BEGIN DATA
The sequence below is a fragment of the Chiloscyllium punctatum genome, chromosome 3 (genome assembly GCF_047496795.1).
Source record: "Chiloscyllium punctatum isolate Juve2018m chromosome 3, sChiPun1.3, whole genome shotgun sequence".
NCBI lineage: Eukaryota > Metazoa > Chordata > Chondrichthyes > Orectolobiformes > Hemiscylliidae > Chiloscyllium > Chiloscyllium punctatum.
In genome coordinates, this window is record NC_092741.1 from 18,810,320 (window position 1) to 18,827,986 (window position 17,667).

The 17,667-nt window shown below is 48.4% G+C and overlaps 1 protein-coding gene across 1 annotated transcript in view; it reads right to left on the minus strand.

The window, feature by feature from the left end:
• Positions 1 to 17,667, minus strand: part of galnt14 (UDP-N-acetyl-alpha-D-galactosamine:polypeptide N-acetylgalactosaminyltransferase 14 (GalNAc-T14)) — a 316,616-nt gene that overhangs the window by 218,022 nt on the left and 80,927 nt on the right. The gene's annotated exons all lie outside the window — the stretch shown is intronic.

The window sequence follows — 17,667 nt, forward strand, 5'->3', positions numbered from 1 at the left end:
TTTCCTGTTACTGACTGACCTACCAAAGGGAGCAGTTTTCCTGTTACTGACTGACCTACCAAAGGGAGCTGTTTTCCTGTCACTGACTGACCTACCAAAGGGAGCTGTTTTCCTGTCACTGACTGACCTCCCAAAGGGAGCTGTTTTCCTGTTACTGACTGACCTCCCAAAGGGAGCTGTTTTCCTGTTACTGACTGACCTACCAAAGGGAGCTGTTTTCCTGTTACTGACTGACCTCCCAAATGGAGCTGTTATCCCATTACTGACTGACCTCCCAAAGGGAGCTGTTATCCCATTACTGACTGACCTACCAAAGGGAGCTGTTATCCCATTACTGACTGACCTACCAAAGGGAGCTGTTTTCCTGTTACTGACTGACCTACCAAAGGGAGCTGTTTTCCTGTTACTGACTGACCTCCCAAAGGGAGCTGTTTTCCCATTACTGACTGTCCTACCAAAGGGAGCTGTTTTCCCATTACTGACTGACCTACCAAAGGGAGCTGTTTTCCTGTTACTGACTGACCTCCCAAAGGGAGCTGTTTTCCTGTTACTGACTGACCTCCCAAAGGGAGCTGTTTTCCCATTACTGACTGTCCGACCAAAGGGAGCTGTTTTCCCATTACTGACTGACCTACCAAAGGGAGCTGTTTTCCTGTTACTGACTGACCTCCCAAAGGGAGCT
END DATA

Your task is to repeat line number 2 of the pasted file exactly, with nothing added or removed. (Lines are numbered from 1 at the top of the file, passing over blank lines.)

Source record: "Chiloscyllium punctatum isolate Juve2018m chromosome 3, sChiPun1.3, whole genome shotgun sequence".